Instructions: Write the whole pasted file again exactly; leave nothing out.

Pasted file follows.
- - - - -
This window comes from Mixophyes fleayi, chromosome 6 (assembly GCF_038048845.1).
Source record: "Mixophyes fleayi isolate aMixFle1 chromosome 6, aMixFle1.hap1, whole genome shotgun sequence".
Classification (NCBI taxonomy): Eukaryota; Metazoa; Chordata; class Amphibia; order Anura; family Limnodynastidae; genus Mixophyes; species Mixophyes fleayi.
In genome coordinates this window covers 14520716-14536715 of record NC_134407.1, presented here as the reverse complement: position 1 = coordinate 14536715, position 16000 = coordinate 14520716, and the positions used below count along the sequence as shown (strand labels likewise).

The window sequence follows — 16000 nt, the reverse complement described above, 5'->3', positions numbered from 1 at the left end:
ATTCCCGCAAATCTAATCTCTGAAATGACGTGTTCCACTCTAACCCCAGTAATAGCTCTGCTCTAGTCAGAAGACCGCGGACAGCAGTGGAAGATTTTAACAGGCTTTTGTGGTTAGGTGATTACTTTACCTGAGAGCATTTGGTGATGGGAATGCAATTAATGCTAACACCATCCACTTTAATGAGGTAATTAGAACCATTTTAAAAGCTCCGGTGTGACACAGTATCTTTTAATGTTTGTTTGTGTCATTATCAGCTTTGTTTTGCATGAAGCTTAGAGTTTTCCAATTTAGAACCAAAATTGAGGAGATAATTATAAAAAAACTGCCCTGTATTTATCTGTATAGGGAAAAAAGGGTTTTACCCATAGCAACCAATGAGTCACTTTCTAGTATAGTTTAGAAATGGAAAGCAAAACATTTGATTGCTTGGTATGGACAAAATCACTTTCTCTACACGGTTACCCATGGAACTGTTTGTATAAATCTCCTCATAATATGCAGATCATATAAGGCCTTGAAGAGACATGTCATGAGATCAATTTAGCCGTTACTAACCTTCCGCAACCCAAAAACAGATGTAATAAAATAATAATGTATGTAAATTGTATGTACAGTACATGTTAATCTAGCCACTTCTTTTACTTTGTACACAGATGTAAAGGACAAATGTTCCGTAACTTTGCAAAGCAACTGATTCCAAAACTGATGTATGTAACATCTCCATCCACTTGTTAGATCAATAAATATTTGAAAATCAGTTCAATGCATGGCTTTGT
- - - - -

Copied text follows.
This window comes from Mixophyes fleayi, chromosome 6 (assembly GCF_038048845.1).
Source record: "Mixophyes fleayi isolate aMixFle1 chromosome 6, aMixFle1.hap1, whole genome shotgun sequence".
Classification (NCBI taxonomy): Eukaryota; Metazoa; Chordata; class Amphibia; order Anura; family Limnodynastidae; genus Mixophyes; species Mixophyes fleayi.
In genome coordinates this window covers 14520716-14536715 of record NC_134407.1, presented here as the reverse complement: position 1 = coordinate 14536715, position 16000 = coordinate 14520716, and the positions used below count along the sequence as shown (strand labels likewise).

The window sequence follows — 16000 nt, the reverse complement described above, 5'->3', positions numbered from 1 at the left end:
ATTCCCGCAAATCTAATCTCTGAAATGACGTGTTCCACTCTAACCCCAGTAATAGCTCTGCTCTAGTCAGAAGACCGCGGACAGCAGTGGAAGATTTTAACAGGCTTTTGTGGTTAGGTGATTACTTTACCTGAGAGCATTTGGTGATGGGAATGCAATTAATGCTAACACCATCCACTTTAATGAGGTAATTAGAACCATTTTAAAAGCTCCGGTGTGACACAGTATCTTTTAATGTTTGTTTGTGTCATTATCAGCTTTGTTTTGCATGAAGCTTAGAGTTTTCCAATTTAGAACCAAAATTGAGGAGATAATTATAAAAAAACTGCCCTGTATTTATCTGTATAGGGAAAAAAGGGTTTTACCCATAGCAACCAATGAGTCACTTTCTAGTATAGTTTAGAAATGGAAAGCAAAACATTTGATTGCTTGGTATGGACAAAATCACTTTCTCTACACGGTTACCCATGGAACTGTTTGTATAAATCTCCTCATAATATGCAGATCATATAAGGCCTTGAAGAGACATGTCATGAGATCAATTTAGCCGTTACTAACCTTCCGCAACCCAAAAACAGATGTAATAAAATAATAATGTATGTAAATTGTATGTACAGTACATGTTAATCTAGCCACTTCTTTTACTTTGTACACAGATGTAAAGGACAAATGTTCCGTAACTTTGCAAAGCAACTGATTCCAAAACTGATGTATGTAACATCTCCATCCACTTGTTAGATCAATAAATATTTGAAAATCAGTTCAATGCATGGCTTTGT